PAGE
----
Emergent Literacy Design:

Angry Ants and Their Adventure Across Arizona

Ashley Anderson


Rationale: When children are first learning to read, they must first be able to identify both the phoneme and grapheme for all 26 letters of the alphabet. This lesson is designed to help students recognize the phoneme /a/ and its grapheme A or a. To recognize the /a/ sound, students will use their hands to make an eye rubbing motion (like a baby crying) whenever they hear /a/ read in the book A Book. To recognize A and a, students will practice writing each letter on primary paper with the help of a memorable saying.



A Book, Stan and Jan Berenstain (Berenstain Enterprises, Inc. 1997)

Primary paper



White drawing paper

Chart with "Alice and Andrew were mad at the angry ants."

Letter Aa worksheet (URL below)

What Begins with A? worksheet (URL below)

Word cards: A, a, BAT, AT, STUCK, HAD, LUCK




1. "Before we can learn to read, we all have to learn sounds and the symbols that represent those sounds. In our language, we have to learn the alphabet. Watch me talk to you. Do you see my mouth move?" (wait for answer) "My mouth does move! It has to move to make different sounds for different letters. I am going to teach you the sound /a/ today. It has two written symbols." (A and a: show both symbols to the student)


2. "To say /a/, we can cry like a baby, /a/a/a/." (hold hands under eyes and twist them back and forth) "What does my mouth look like? I have my mouth open like a circle, and my tongue is behind my bottom teeth. Try it with me, /a/a/a/a/."


3. "Now, I am going to say a word. I will show you how to tell if it says /a/. Watch my mouth to see if it makes a circle. Bat. B-at. Bb-a-t. Bb-aa-t. My mouth made a circle. I heard /a/ in the middle of bat. The baby was crying, wasn't it?"


4. "I have a sentence written for us to read. It is a little tricky because most of the words start with the same letter. Sentences like these are called "Tongue Twisters" (on chart). Alice and Andrew were mad at the angry ants. You say it. Let's say it like this now, Aaalice aaand Aaandrew were maaad aaat the aaangry aaants. Your turn. We are going to say it one more time but like this, /A/lice /a/nd /A/ndrew were m/a/d /a/t the /a/ngry /a/nts."


5.  (For this step, the student will need primary paper and a pencil.) "Here is some special paper for learning to write letters. Remember I showed you the two symbols for /a/. One of the symbols (show the capital A to the student) is called capital A and the other (show the lowercase a  to the student) is lowercase. Let's write both letters. To make a capital A, start at the bottom and draw a slanted line to the right all the way to the rooftop. Start from that point and draw a slanted line to the right all the way to the bottom. Last draw a line in the middle of the two lines you just made. To write a lowercase a, make a circle between the middle line and the bottom line. Then draw a straight line behind/on the right side of the circle from the middle line to the bottom line (it has to touch the circle). Now make nine more of each."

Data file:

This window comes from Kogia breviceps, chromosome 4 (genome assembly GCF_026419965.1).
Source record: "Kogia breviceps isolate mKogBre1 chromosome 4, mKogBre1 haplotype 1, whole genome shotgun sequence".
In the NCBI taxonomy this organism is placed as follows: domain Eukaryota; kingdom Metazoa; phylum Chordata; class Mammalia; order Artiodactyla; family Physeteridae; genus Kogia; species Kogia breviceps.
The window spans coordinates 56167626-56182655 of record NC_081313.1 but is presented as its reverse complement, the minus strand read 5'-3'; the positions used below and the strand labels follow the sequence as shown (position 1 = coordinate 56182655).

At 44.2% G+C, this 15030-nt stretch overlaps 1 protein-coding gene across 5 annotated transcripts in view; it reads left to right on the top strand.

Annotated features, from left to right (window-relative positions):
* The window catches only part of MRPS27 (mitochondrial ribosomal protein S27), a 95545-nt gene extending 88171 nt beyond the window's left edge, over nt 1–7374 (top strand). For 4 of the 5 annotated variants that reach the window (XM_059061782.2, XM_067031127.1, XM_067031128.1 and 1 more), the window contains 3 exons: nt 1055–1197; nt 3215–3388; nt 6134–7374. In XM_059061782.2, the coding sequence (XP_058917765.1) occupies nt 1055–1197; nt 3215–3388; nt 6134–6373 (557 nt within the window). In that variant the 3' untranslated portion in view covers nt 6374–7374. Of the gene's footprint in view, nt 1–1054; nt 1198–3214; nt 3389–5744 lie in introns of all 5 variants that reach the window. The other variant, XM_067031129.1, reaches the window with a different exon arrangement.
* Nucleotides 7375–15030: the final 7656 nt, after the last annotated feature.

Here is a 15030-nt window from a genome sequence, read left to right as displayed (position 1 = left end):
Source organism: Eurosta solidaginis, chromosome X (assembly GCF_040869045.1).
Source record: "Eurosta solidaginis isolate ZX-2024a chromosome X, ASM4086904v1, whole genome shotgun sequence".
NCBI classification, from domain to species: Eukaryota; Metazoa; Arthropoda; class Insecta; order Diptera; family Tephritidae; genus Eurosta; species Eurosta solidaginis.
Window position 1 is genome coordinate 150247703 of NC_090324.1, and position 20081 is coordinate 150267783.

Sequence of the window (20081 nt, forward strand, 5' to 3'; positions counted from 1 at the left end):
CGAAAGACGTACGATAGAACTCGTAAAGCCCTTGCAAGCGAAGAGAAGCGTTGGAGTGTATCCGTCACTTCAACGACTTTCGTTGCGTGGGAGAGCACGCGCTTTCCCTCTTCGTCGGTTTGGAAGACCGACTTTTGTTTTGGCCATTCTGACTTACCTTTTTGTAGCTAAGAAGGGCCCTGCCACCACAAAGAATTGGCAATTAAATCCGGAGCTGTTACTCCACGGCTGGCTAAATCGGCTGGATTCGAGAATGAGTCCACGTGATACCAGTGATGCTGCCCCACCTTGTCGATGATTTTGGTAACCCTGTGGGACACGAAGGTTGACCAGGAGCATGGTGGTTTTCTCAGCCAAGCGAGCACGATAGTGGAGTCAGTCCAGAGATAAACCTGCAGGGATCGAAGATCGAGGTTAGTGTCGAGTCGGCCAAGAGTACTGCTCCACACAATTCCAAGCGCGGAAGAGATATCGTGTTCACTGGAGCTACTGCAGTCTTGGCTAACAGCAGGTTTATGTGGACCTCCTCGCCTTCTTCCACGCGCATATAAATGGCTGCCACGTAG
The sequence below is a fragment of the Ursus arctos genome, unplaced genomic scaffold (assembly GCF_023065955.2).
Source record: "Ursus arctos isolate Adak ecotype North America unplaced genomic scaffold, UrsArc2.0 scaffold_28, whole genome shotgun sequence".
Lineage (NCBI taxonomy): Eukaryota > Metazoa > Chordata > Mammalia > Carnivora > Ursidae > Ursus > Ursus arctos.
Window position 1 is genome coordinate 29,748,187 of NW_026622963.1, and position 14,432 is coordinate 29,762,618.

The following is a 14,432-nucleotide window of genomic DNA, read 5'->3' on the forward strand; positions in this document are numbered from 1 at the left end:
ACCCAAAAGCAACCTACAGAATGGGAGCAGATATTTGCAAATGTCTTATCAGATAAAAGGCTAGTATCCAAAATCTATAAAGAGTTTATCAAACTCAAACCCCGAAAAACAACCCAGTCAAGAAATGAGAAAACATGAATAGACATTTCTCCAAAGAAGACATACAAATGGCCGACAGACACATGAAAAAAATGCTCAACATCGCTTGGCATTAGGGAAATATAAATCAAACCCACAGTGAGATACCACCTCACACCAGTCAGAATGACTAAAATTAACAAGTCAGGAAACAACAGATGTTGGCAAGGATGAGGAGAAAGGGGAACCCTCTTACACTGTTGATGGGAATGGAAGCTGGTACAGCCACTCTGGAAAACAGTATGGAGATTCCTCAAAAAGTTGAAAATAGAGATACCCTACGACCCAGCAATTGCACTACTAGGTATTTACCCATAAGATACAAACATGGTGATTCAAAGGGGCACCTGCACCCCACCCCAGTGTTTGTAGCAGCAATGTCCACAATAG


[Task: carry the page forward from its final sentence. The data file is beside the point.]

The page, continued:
6.  "I am going to say two words at a time. I want you to listen to see which word you hear /a/ in. Remember to watch for my mouth to see if it makes a circle, and listen for the baby crying. Cap or set?  Bite or mat? Bowl or pan? Ram or hit? Now I am going to say some random words. See if you can hear /a/. If you hear /a/, do your hand motion. Band, of, tap, bat, tip, sap, kid, cup, class.


7. "I have a book to read. It is called A Book. This book has a lot of words that say /a/ like the baby crying. While I am reading, I want you to do your hand motion just once when you hear /a/. I will read slowly so you can hear the baby crying, and remember to watch my mouth for the circle." Read A Book. "Now let's think of something else the angry ants might have advanced across. Write the name of what you chose and draw a picture. Make a spelling if you are not sure how to spell the name of what you chose for the ants to advance across." Display students' work.


8. Show BAT, and model how to tell if it is bat or bit: The a tells me to cry, /a/a/a/. This word is b-aaa-t, bat. Now, you try some: AT: at or it? STUCK: stack or stuck? HAD: had or hid? LUCK: lack or luck?


9. Distribute both worksheets. Students should color pictures and trace picture names. Also there is practice for writing A and a. On the second worksheet, students identify the pictures and draw a line to the a. Have students read phonetic cue words from Step #8.




Byrne, B., & Fielding-Barnsley, R. (1990). Acquiring the alphabetic principle: A case for teaching recognition of phoneme identity. Journal of Educational Psychology, 82, 805-812.

Bruce Murray.  Emergent Literacy Lesson. "Brush Your Teeth with F". http://www.auburn.edu/academic/education/reading_genie/sightings/murrayel.html




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